The theme during the first day of this year's Consumer Electronics Show (CES) seemed to be bigger, faster, and stronger.
Bigger television sets are always fun and cool, but people expect those. What really caught the attention of attendees Tuesday were two smartphones that had nearly twice the screen size of the average iPhone or Android device.
China's Huawei debuted Ascend Mate, a 6.1-inch smartphone with strong battery life and HD display. (Apple's iPhone 5 has a 4-inch screen.)
"Smartphone and tablets are kind of converging," Huawei's Craig Jaycox told Yahoo! News. "From consumers to the carrier companies themselves, everyone seems to be asking for larger screens."
Of course, there were giant tablets on display as well, including Panasonic's 4K 20-inch tablet. While it's portable and powerful, it isn't much smaller than some home television screens.
The TVs are getting even bigger too. Samsung, for example, wowed attendees with its 85-inch 4K Ultra HD LCD TV.
The 7-ounce Ascend Mate also comes with a built-in 8-megapixel camera, Dolby Surround Sound speakers, and a water-resistant screen that held up even when an entire glass of water was poured onto its surface during a demonstration.
Another Chinese manufacturer, ZTE, displayed its own mega-smartphone, the Grand S. It comes with an even more powerful camera than the Ascend Mate's and shoots images at 13 megapixels. Huawei does offer a smaller phone with a 13-megapixel camera, and it has other functions the Ascend Mate and Grand S do not.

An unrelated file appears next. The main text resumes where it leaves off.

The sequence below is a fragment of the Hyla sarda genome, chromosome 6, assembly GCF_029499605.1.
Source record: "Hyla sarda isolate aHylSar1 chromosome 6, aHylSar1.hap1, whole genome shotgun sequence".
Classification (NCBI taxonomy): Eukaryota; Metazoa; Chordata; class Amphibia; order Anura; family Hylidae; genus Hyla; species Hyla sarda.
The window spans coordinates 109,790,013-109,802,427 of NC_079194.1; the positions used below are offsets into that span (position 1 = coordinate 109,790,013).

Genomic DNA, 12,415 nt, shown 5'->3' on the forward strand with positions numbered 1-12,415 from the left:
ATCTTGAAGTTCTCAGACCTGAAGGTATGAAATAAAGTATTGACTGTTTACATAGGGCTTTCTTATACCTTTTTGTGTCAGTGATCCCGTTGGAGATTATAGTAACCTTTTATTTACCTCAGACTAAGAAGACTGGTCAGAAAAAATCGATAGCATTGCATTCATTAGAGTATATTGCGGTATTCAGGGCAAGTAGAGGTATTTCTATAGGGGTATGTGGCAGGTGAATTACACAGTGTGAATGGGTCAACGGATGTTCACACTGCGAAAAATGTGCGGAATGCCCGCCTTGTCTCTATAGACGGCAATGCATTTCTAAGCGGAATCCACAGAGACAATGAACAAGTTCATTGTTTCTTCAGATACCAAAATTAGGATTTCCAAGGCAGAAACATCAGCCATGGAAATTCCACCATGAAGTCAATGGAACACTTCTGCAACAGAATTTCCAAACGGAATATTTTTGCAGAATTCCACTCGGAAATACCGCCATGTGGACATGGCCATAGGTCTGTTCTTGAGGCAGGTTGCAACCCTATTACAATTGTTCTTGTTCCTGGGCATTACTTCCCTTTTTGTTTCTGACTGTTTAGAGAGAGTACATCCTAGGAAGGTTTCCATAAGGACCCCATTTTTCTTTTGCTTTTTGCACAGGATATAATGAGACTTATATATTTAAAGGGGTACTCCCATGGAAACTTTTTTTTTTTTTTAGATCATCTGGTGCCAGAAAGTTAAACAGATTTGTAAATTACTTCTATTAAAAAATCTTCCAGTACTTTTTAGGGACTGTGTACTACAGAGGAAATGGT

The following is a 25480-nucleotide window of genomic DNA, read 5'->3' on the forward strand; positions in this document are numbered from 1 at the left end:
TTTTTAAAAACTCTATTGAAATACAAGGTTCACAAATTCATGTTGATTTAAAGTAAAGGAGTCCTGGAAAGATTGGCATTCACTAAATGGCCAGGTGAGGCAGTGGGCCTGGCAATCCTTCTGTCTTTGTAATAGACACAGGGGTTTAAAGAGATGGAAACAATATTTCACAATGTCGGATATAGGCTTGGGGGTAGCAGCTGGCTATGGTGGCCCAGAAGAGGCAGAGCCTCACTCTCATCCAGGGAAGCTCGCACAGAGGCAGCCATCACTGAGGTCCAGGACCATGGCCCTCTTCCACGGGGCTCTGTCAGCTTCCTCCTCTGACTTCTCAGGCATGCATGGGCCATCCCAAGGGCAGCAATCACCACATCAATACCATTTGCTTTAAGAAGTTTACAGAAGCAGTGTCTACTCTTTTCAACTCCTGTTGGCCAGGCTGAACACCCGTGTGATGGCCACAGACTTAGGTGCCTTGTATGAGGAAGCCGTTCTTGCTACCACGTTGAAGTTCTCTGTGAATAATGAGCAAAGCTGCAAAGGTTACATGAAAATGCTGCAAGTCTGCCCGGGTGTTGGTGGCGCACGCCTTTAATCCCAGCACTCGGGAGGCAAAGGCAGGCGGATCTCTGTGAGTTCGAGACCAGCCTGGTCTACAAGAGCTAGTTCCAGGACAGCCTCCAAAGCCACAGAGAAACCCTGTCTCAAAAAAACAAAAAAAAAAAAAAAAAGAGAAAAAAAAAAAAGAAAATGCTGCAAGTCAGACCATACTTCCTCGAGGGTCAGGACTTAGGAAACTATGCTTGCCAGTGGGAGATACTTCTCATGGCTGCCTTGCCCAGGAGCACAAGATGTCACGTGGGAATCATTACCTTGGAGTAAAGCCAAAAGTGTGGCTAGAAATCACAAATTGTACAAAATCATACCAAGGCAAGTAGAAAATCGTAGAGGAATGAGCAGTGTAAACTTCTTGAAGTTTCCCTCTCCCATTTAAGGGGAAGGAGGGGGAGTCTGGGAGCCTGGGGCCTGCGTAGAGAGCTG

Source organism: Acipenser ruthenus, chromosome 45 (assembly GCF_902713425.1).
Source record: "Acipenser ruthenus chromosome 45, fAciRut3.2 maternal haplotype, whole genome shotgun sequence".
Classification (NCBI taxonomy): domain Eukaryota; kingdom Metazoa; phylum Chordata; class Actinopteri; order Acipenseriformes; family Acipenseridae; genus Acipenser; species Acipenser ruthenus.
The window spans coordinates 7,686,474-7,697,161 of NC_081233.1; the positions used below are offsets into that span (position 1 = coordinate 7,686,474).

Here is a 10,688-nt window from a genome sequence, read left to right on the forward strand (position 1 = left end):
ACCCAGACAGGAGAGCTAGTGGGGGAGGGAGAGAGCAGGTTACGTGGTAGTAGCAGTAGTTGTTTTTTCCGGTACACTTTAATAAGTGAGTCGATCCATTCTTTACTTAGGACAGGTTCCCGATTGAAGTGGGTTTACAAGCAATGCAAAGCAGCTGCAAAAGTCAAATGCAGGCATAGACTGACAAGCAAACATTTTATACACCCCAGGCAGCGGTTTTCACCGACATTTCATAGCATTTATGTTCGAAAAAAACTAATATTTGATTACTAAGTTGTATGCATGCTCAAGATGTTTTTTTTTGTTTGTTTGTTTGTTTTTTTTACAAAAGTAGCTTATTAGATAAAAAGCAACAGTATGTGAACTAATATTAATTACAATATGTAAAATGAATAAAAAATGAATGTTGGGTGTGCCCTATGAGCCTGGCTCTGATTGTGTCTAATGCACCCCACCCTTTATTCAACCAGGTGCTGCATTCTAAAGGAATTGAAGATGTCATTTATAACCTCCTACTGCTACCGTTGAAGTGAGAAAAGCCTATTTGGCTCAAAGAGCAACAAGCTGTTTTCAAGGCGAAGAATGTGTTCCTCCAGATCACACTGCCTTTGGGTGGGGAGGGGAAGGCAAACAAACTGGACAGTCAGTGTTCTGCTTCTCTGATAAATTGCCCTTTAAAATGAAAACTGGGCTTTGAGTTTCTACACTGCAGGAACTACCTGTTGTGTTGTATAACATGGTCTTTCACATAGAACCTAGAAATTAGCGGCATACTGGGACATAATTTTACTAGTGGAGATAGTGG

There are some obvious advantages to larger smartphone screens: They are more user-friendly for gamers and for those who use Skype or other video-chat apps.
But the screen isn't the only big thing on the Ascend Mate. It has an incredibly powerful 4,040-milliamps battery that reportedly can function for up to six days in standby mode. Huawei was reluctant to say exactly how long the battery life is when streaming video or running other power-draining programs. But the company did say the battery represents a 20 percent to 30 percent improvement in efficiency over earlier models.
Jaycox said Huawei has not yet set up carrier deals with U.S. providers, but if the response at the first day of CES is any indication, you can expect to see the smartphones stateside in the near future.
And what exactly is the motivation behind making larger smartphones instead of smaller ones? Jaycox said the tablet and smartphone markets are going through a test phase as consumers search for the sweet spot, looking for a portable device that meets all their computing needs.
"What's that device size where people truly feel like they have an all-in-one?" he said.